Cases of monkeypox are growing in the West among people who haven’t traveled to Africa — a phenomenon not seen before.
Most important points:
African researchers say the spread in Europe is unlike anything they’ve seen before. Early hypotheses from scientists in the West suggest the virus can be transmitted sexually. Other theories question whether there’s a new vulnerability, as communities no longer immunize against smallpox
The United Kingdom registered 11 cases on Friday, bringing the total to 20.
Portugal registered nine new points, bringing the total to 23.
France, Germany, Canada, and Belgium confirmed their first monkeypox cases on Friday.
Australia has recorded two cases, one in Melbourne and one in Sydney, of travelers who have recently returned from the UK.
“I am amazed at this. Every day I wake up, and more countries are infected,” said Oyewale Tomori, a virologist who previously headed the Nigerian Academy of Science and sat on several World Health Organization advisory boards.
“This isn’t the kind of spread we’ve seen in West Africa, so something new could be happening in the West.”
One of the theories that UK health officials are investigating is whether the disease is sexually transmitted. Health officials have asked doctors and nurses to be alert to possible cases, but the general population’s risk is low.
Outbreaks in Nigeria, which report about 3,000 cases of monkeypox each year, mostly occur in rural areas, where people have close contact with infected rats and squirrels, Dr. Tomori said.
He said the disease is not easily spread, and many cases will likely be missed.
“Unless the person ends up in an advanced health center, they don’t attract the attention of the surveillance system,” he said.
Dr. Tomori hoped that the appearance of monkeypox cases in Europe and other Western countries would increase scientific understanding of the disease.
Dr. Ibrahima Soce Fall, the World Health Organization’s emergency response leader, acknowledged this week that there were still “many unknowns in transmission dynamics, clinical features (and) epidemiology.”
Scientists hope the sudden spike in cases leads to a better understanding of the virus. (Reuters: Cynthia S Goldsmith, Russell Regnery/CDC/Handout)
British officials have noted that the most recent cases have occurred in young men who had no history of traveling to Africa and were gay, bisexual, or had sex with men.
Authorities in Spain and Portugal also said their cases involved young men who usually had sex with other men and said those cases were picked up when the men with lesions showed up at sexual health clinics.
Experts have emphasized that they do not know whether the disease is spread through sex or other close contact related to sex.
“This is not something we have seen in Nigeria,” said Dr. Tomori. He said viruses that were initially unknown to be transmitted through sex, such as Ebola, later did after larger epidemics showed different distribution patterns.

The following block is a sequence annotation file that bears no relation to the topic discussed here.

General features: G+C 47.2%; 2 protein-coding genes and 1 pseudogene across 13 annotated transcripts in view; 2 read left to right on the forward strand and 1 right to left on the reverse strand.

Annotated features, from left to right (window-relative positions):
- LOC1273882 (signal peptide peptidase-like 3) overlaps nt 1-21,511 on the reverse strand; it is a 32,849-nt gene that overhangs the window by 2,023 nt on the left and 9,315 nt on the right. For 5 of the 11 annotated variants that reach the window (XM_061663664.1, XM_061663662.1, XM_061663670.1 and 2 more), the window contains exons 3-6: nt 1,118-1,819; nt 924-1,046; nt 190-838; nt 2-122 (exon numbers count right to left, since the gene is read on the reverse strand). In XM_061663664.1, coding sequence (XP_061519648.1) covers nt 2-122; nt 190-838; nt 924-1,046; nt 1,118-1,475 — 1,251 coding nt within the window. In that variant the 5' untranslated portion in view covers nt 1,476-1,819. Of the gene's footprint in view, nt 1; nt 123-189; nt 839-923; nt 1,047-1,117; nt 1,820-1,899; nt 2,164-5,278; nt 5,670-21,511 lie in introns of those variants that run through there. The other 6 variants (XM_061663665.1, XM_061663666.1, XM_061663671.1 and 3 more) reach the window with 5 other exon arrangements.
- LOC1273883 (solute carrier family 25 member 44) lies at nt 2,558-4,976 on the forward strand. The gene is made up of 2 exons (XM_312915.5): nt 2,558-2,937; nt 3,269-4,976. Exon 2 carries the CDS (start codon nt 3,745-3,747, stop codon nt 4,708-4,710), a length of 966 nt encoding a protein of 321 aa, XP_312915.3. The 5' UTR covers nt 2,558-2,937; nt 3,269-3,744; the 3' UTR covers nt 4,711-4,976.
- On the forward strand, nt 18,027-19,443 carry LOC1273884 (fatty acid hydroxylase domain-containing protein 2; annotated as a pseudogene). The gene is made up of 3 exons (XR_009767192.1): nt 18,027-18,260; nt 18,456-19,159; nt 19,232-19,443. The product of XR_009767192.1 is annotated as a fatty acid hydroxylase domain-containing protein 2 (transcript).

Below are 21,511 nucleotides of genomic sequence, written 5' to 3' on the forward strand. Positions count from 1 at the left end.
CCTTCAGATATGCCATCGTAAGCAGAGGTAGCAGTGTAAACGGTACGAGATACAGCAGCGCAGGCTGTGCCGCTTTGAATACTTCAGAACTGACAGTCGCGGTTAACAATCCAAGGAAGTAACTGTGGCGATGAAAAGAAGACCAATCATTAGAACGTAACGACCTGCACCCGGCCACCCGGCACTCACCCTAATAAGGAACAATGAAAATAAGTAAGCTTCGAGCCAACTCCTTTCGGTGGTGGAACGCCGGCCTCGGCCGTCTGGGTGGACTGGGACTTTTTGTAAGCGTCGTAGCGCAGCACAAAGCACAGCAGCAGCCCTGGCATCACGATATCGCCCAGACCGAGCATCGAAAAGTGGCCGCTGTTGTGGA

The same could be true for monkeypox, said Dr. Tomori. “We should search our records to see if this happened, such as between a man and a woman,” he said.
Health Minister Karl Lauterbach said the government is confident the outbreak can be contained in Germany. He said the virus was being sequenced to see if genetic changes would have made it more contagious.
Scientists said that while it’s possible the outbreak’s first patient contracted the disease in Africa, what’s happening now is exceptional.
“We’ve never seen anything like what’s happening in Europe,” said Christian Happi, director of the African Center of Excellence for Genomics of Infectious Diseases.
“We haven’t seen anything to say that monkeypox transmission patterns in Africa have changed, so if there’s something else going on in Europe, Europe needs to look into it.”
Dr. Happi also pointed out that suspending smallpox vaccination campaigns after the disease was eradicated in 1980 could inadvertently contribute to the spread of monkeypox.
Smallpox vaccinations also protect against monkeypox, but mass immunization was discontinued decades ago.
“Apart from people in West and Central Africa who have some immunity to monkeypox from past exposure, not having any smallpox vaccination means that no one has any kind of immunity to monkey pox,” said Dr. happy.
Shabir Mahdi, a professor of vaccinology at the University of Witwatersrand in Johannesburg, said a detailed investigation into the outbreak in Europe, including determining who the first patients were, was now critical.
“We need to understand how this started and why the virus is gaining traction,” he said.
“In Africa, there have been very controlled and rare monkeypox outbreaks. If that changes now, we need to understand why.”